Oil extended losses in Asia Tuesday as a stronger US dollar and progress in controlling wildfires in Canada's crude-producing Alberta province dampened prices.
Hawkish remarks by US Federal Reserve officials hinting at a June interest rate hike pushed up the greenback against major currencies.
"A stronger US dollar continued to extend pressure on commodity prices," CMC Markets analyst Margaret Yang said in a note.
A stronger US dollar makes dollar-priced commodities like oil more expensive, curtailing demand.
At around 0400 GMT, US benchmark West Texas Intermediate for July delivery was down 17 cents at $47.91.
Brent North Sea oil, the European benchmark, for July was down 20 cents at $48.15.
Prices have rebounded since plunging to near 13-year lows below $30 in February but are still well short of peaks of more than $100 a barrel reached in June 2014.
There are market concerns that a supply glut may return following news of Canada lifting evacuation orders for several oil production sites in fire-ravaged Alberta province amid cooler weather and light rain.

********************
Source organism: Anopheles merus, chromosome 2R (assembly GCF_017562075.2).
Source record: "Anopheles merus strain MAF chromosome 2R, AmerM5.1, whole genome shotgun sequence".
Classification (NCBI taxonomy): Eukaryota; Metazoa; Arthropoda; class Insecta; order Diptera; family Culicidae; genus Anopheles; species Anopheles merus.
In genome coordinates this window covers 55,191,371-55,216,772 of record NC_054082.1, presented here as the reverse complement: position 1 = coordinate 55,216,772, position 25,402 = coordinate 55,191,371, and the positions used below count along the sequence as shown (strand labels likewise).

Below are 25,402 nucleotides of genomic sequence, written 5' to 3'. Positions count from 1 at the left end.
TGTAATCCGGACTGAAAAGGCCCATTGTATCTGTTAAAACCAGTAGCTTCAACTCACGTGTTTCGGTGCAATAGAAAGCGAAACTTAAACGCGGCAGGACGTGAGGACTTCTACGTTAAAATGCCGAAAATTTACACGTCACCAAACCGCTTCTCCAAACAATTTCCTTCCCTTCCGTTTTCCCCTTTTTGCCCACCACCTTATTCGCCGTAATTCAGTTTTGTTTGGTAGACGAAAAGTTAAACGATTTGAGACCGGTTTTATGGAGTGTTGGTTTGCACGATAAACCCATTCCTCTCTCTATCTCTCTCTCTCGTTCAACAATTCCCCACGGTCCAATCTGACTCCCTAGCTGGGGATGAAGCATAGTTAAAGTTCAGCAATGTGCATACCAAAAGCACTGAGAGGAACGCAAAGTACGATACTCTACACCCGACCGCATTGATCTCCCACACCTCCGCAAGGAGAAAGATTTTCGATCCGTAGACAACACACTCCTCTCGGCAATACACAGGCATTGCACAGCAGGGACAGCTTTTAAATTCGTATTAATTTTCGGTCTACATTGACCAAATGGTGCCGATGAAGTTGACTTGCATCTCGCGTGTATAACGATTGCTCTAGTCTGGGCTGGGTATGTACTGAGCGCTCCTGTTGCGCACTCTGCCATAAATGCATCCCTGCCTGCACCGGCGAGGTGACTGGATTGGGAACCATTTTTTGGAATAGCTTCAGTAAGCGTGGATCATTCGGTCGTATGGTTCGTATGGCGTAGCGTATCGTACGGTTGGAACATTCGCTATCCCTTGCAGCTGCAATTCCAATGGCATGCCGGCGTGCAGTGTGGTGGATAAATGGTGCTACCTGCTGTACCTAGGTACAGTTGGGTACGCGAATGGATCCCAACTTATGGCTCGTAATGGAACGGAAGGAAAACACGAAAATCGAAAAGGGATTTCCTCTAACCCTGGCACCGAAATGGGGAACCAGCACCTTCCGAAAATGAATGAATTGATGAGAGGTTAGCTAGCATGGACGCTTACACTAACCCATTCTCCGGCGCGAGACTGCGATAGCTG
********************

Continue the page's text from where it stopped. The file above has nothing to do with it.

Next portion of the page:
Prices were also weakened by comments from Iranian officials who vowed to keep up oil production after the lifting of Western sanctions in January.
"$50 appears to be the resistance level because there seems to be not enough of a will to boost it any higher," IG market strategist Bernard Aw told AFP.
All eyes are now on the OPEC meeting in Vienna on June 2 where it is hoped an agreement to cut production can be reached, Aw said.
The market is also keeping an eye out for inventory data from the American Petroleum Institute, which is due later on Tuesday, followed by US Energy Information Administration data on Wednesday.